Christie Smythe and David Voreacos
August 26, 2015, 10:53 AM EDT August 26, 2015, 4:08 PM EDT
U.S. prosecutors claimed Korchevsky is a flight risk. 80 supporters showed up in Brooklyn for Korchevsky hearing.
A Pennsylvania pastor described by prosecutors as the “linchpin” of a global insider-trading scheme was granted bail after his backers urged a judge to allow him to remain free.
At least 80 supporters turned up for Vitaly Korchevsky’s hearing in Brooklyn, New York, Wednesday, prompting U.S. District Judge Raymond Dearie to say he was persuaded to grant bail “given the faith that hundreds of people have put in him.” The judge set bail at $2 million, as requested by Korchevsky’s lawyers.
Korchevsky, 50, is one of nine people charged by federal prosecutors in Brooklyn and Newark, New Jersey, and accused of being part of an alliance of hackers and traders who tapped corporate press releases before they became public and traded on the information. Regulators said the conspiracy netted the group about $100 million. Korchevsky is alleged to have made $17 million.
“The defendant was the linchpin of a sprawling financial and hacking conspiracy that spread two continents and affected markets throughout the world,” Brooklyn prosecutors said in a letter to Dearie on Tuesday. The crime has “shaken securities issuers” globally, they said.
Arkadiy Dubovoy, 51, of Alpharetta, Georgia, who is also accused of taking part in the conspiracy, appeared Wednesday in federal court in Newark, where he was indicted. He didn’t enter a plea and a judge ordered him detained. His lawyer, Michael Diamondstein, said he will request bail later.
Dubovoy had previously appeared in federal court in Georgia after he and his son, Igor, were arrested at their homes in Alpharetta. Prosecutors argued then that he posed a risk of fleeing. A judge ordered him held without bail until his transfer to New Jersey.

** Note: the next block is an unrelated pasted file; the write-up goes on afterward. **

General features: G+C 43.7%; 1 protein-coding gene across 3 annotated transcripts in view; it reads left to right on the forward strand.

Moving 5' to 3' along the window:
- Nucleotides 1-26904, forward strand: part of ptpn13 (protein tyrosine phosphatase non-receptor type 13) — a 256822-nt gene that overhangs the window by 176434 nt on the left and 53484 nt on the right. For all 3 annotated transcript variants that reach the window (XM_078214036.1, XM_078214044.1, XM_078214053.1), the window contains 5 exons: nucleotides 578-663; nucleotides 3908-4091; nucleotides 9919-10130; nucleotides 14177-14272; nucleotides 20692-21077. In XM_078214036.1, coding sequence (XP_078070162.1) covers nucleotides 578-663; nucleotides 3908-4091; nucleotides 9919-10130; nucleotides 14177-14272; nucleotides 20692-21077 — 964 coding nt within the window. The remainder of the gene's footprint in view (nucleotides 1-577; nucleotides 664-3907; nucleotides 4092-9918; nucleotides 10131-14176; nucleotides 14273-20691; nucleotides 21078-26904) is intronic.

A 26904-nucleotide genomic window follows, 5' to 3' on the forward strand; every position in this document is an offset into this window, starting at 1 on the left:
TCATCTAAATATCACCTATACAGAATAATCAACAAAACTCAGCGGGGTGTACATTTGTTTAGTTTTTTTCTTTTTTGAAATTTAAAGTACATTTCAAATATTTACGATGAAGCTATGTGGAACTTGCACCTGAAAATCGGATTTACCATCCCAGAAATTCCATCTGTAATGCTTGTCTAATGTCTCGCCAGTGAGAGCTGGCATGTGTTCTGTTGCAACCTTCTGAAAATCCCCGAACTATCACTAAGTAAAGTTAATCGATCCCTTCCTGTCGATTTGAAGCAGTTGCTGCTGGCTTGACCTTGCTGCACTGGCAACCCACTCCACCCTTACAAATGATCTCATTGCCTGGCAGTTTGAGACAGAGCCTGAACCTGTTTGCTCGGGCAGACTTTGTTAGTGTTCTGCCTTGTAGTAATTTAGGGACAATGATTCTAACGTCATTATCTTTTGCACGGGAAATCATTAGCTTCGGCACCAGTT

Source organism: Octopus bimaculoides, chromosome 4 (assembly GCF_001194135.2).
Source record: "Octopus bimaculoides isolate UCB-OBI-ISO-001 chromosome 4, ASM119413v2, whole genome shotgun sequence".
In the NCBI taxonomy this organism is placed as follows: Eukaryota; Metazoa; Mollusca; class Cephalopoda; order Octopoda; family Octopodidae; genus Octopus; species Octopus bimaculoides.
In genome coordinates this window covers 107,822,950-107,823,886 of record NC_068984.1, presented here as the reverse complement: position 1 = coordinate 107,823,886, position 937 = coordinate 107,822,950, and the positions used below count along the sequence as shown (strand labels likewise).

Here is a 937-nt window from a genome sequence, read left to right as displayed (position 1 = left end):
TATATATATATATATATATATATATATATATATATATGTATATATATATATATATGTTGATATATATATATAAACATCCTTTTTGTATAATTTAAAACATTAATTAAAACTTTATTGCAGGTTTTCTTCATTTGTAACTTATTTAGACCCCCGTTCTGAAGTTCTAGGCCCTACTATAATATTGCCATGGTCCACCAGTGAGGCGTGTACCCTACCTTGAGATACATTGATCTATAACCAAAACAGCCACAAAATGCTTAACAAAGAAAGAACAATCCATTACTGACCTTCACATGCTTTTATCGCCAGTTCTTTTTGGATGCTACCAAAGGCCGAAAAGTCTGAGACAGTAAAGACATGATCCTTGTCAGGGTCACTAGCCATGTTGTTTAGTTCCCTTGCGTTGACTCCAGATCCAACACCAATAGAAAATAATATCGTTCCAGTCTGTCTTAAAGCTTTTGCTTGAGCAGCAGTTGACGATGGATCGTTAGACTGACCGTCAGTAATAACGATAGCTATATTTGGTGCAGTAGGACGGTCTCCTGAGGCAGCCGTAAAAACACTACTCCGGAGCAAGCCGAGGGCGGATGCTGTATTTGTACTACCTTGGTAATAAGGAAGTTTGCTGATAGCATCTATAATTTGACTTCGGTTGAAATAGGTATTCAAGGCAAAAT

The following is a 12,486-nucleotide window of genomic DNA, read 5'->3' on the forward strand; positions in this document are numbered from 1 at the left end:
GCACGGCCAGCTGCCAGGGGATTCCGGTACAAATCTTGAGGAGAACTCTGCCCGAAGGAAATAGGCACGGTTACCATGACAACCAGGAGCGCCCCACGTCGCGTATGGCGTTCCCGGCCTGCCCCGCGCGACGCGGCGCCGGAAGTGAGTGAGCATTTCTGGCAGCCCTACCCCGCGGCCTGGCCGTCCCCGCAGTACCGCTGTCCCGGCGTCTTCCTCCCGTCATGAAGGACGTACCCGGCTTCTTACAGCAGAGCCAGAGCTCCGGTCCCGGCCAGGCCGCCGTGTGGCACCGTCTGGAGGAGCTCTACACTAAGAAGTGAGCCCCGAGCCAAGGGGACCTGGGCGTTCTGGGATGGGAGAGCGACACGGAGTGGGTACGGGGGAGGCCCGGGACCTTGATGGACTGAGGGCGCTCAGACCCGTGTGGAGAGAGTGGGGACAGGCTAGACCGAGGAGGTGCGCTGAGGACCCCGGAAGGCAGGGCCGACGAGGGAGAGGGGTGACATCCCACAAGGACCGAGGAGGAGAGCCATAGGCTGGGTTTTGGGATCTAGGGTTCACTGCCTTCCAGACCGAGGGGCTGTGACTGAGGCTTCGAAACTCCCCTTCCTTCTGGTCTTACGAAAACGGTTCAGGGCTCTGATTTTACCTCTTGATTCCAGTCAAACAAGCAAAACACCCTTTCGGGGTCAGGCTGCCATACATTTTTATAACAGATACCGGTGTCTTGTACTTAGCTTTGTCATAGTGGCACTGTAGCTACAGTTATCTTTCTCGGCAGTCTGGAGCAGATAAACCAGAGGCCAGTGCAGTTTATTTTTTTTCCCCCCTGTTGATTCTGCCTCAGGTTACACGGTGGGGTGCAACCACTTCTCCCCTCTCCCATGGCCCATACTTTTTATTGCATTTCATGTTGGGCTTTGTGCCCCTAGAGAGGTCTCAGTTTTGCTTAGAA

In court papers, prosecutors said evidence collected includes forensic images of laptops and computers seized by Ukrainian authorities in November 2012 from two accused hackers, Ivan Turchynov and Oleksandr Ieremenko. They remain at large.
Korchevsky’s lawyer Steven Brill said his client has “dedicated his life” to his church. Born in Kazakhstan, he spent his early years living in the atheist former Soviet Union, where he was beaten for keeping Bibles, Brill said.
Standing silently next to Brill in jail garb, Korchevsky nodded when Dearie asked if he was a “credentialed” minister. Brill said his client holds master’s degrees in divinity and business administration.
Korchevsky has a wife and two children, according to Brill. One of the properties offered as security for the bail included the pastor’s primary residence, which was purchased in 2004, and a home owned by his in-laws.
In a letter Tuesday, Brill said the pastor is a “prominent figure in the Slavic Baptist Church — both nationally and worldwide.” He is also the chairman of an association of 28 churches and 4,000 members, Brill said.
“He has traveled far and wide to preach to congregations in all parts of the world,” Brill said.
The board of the Slavic Evangelical Baptist Church in Brookhaven, Pennsylvania, about 20 miles (32 kilometers) southwest of Philadelphia, said in an earlier letter to the judge that Korchevsky is a “very respected and connected” member of the community who has served as senior pastor since the church was founded in 2003.
Another federal judge in Brooklyn, Brian Cogan, earlier this month had blocked a Philadelphia judge’s decision to let Korchevsky go free on $100,000 bail after prosecutors claimed the pastor was a flight risk.
Korchevsky is a naturalized U.S. citizen who “retains broad family connections to Ukraine,” where suspected hackers who participated in the scheme are thought to be from, prosecutors said in the letter to the judge.
Korchevsky had not fully disclosed his assets, according to the prosecutors. In addition to his home, he also owns nine properties, including eight in Pennsylvania and one in Georgia, worth about $5 million in total. The government froze about $5 million of his assets in bank and brokerage accounts, prosecutors said.
“Of the remaining $17 million in profits, Korchevsky appears to have given
generously to the Slavic Baptist Church,” prosecutors said in their letter.
The government alleged that hackers siphoned more than 150,000 press releases including corporate data on earnings that could be used to anticipate stock market moves and make profitable trades. The hackers passed the information to associates in America and Ukraine, who allegedly used it to buy and sell shares of dozens of companies.
The case is U.S. v Korchevsky, 15-cr-000381, U.S. District Court, Eastern District of New York (Brooklyn.)
(An earlier version of this story corrected the judge’s name.)